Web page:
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Thursday, August 20, 2009

Ind. Decisions - Another 7th Circuit post-Heller gun ruling

The decision is Justice v. Town of Cicero (ND Ill), written by Judge Wood (joined by Judges Tinder and Bauer), issued August 14th. Here, beginning on p. 9, is the discussion dealing with the 2nd amendment:

We now turn to Justice’s Second Amendment claim. The district court found that the Town’s ordinance requiring the registration of all firearms did not violate Justice’s constitutional rights because the Second Amendment does not regulate the activities of a state or its subdivisions, relying on this court’s decision in Quilici v. Village of Morton Grove, 695 F.2d 261, 269-71 (7th Cir. 1982). It noted that the Illinois Constitution subjects the right to bear arms to the police power, and that Illinois permits municipalities to regulate the possession of firearms to protect the public health, safety, and welfare. See Sklar v. Byrne, 727 F.2d 633, 637 (7th Cir. 1984).

Since the date of the district court’s opinion (October 10, 2007), there has been some water under the Second Amendment bridge. First, the Supreme Court decided District of Columbia v. Heller, 128 S. Ct. 2783 (2008), which struck down an ordinance of the District of Columbia that flatly prohibited the possession of handguns. Second, this court decided National Rifle Ass’n of America v. City of Chicago, 567 F.3d 856 (7th Cir. 2009), in which we concluded that the Second Amendment (under current Supreme Court law) is not one of the parts of the Bill of Rights that has been incorporated by the Fourteenth Amendment and thereby made applicable to the states. In NRA, we aligned ourselves with the Second Circuit’s decision in Maloney v. Cuomo, 554 F.3d 56 (2d Cir. 2009), and expressed disagreement with the Ninth Circuit’s reasoning in Nordyke v. King, 563 F.3d 439 (9th Cir. 2009).

If, as we have held, the Second Amendment does not apply to the states and their subdivisions, then Justice has no case. Even if we are wrong and the Ninth Circuit has proven to be the better predictor of the Supreme Court’s rulings, there is a critical distinction between the D.C. ordinance struck down in Heller and the Cicero ordinance. Cicero has not prohibited gun possession in the town. Instead, it has merely regulated gun possession under § 62-260 of its ordinance. The Town does prohibit the registration of some weapons, but there is no suggestion in the Complaint or the record that Justice’s guns fall within the group that may not be registered. See § 62-261. Nor does Heller purport to invalidate any and every regulation on gun use; to the contrary, the Court in Heller disclaims any such intent:

Like most rights, the right secured by the Second Amendment is not unlimited. From Blackstone through the 19th-century cases, commentators and courts routinely explained that the right was not a right to keep and carry any weapon whatsoever in any manner whatsoever and for whatever purpose. . . . For example, the majority of the 19th-century courts to consider the question held that prohibitions on carrying concealed weapons were lawful under the Second Amendment or state analogues. . . . Although we do not undertake an exhaustive historical analysis today of the full scope of the Second Amendment, nothing in our opinion should be taken to cast doubt on longstanding prohibitions on the possession of firearms by felons and the mentally ill, or laws forbidding the carrying of firearms in sensitive places such as schools and government buildings, or laws imposing conditions and qualifications on the commercial sale of arms. [FN26: We identify these presumptively lawful regulatory measures only as examples; our list does not purport to be exhaustive.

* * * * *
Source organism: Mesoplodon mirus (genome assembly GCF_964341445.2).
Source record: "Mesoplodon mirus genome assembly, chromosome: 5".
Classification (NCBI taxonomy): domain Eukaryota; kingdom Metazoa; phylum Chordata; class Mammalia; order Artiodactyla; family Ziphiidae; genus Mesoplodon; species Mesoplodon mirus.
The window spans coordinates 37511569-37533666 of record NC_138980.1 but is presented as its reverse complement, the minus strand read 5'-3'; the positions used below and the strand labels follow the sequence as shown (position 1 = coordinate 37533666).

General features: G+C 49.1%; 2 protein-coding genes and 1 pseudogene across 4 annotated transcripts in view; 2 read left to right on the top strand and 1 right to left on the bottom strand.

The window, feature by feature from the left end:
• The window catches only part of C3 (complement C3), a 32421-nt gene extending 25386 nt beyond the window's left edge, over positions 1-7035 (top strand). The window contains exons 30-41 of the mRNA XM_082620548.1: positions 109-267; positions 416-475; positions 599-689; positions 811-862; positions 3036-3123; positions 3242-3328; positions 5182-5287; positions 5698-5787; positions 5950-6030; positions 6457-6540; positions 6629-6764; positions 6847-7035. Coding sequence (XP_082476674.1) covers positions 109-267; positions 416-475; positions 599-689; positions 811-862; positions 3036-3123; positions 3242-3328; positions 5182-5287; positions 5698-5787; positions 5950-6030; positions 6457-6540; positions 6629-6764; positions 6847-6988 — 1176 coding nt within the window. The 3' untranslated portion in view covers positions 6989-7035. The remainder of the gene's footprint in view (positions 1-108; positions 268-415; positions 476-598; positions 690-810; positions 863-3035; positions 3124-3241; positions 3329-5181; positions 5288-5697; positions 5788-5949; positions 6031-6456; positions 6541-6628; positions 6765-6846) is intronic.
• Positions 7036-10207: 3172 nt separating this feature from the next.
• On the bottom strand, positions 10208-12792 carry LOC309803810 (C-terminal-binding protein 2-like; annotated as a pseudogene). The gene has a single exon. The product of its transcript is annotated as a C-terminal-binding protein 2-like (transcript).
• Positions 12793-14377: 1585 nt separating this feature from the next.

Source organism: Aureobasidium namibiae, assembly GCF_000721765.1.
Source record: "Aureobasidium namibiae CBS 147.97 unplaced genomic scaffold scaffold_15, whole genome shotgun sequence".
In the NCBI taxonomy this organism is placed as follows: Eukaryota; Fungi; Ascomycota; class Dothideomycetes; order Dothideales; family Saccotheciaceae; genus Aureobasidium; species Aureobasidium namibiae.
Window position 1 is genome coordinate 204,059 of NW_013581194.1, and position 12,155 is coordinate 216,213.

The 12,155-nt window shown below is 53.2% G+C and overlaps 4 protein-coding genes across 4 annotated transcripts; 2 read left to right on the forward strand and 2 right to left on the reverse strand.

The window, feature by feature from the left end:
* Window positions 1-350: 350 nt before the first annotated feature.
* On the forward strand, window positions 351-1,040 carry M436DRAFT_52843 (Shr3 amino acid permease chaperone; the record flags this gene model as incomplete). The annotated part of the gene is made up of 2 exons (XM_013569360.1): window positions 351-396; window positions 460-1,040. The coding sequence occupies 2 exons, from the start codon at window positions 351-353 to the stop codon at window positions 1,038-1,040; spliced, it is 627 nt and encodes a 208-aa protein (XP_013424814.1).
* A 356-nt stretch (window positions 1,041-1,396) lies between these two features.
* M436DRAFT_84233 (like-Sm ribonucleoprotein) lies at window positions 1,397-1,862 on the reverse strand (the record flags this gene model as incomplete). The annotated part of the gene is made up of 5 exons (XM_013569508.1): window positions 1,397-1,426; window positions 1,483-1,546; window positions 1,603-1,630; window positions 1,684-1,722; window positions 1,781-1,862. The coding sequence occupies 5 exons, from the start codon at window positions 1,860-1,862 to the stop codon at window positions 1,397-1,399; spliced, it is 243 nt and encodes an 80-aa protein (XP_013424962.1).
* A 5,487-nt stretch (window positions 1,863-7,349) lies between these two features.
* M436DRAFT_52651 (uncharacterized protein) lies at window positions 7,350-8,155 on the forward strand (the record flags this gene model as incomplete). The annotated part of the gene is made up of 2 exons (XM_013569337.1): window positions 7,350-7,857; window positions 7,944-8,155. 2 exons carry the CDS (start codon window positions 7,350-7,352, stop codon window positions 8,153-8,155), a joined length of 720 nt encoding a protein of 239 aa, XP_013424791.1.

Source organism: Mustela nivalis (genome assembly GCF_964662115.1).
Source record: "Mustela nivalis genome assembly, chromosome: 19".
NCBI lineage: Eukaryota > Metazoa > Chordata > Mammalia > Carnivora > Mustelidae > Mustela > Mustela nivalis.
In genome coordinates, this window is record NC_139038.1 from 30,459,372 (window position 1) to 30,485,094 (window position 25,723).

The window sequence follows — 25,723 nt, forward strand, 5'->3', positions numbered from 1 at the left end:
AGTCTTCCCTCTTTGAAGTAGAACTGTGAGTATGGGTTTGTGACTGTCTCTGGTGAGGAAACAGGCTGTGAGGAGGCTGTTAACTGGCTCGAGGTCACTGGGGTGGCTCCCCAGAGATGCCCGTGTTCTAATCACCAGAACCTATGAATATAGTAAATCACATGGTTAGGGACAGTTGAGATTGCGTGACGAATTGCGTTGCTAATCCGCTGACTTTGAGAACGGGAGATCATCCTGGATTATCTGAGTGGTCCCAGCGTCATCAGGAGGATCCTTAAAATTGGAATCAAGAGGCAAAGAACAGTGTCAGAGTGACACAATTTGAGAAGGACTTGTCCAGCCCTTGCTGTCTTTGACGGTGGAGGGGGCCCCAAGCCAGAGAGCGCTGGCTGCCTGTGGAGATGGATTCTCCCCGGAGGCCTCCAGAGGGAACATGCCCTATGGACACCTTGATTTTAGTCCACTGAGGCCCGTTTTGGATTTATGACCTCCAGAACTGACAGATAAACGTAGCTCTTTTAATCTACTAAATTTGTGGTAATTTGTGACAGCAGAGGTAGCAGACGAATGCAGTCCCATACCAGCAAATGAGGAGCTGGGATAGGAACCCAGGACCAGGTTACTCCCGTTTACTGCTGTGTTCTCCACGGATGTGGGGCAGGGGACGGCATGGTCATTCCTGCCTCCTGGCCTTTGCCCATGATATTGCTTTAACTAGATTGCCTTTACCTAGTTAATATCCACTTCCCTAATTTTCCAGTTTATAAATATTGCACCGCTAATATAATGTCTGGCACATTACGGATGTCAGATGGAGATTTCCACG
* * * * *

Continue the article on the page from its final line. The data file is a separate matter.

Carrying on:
128 S. Ct. at 2816-17 (citations omitted). Thus, even if we are wrong about incorporation, the Cicero ordinance, which leaves law-abiding citizens free to possess guns, appears to be consistent with the ruling in Heller.
Justice had sued the Town for confiscating his guns, citing him for possession of an unregistered firearm, and shutting down his business for one week. From near the beginning of the opinion:
After methodically explaining the problems with each of Justice’s allegations, the district court dismissed the entire complaint [ILB - including the 2nd amendment challenge to the Town’s ordinance requiring registration of firearms] for failure to state a claim under FED. R. CIV. P. 12(b)(6). We agree with the district court and therefore affirm the judgment for the defendants.

We review an order granting a Rule 12(b)(6) motion to dismiss de novo and affirm if the complaint fails to include sufficient facts “to state a claim for relief that is plausible on its face.” Ashcroft v. Iqbal, 129 S. Ct. 1937, 1949 (2009), quoting Bell Atl. Corp. v. Twombly, 550 U.S. 544, 570 (2007).

Thus, both the recent Heller, and this term's Iqbal, are relied upon in this decision.

As of yet, there has been little, if any, press on this opinion. Dovid Kopel of The Volokh Conspiracy discusses the opinion in this entry this afternoon.

For background, see the prior ILB entries citing NRA v. City of Chicago.

Posted by Marcia Oddi on August 20, 2009 03:38 PM
Posted to Ind. (7th Cir.) Decisions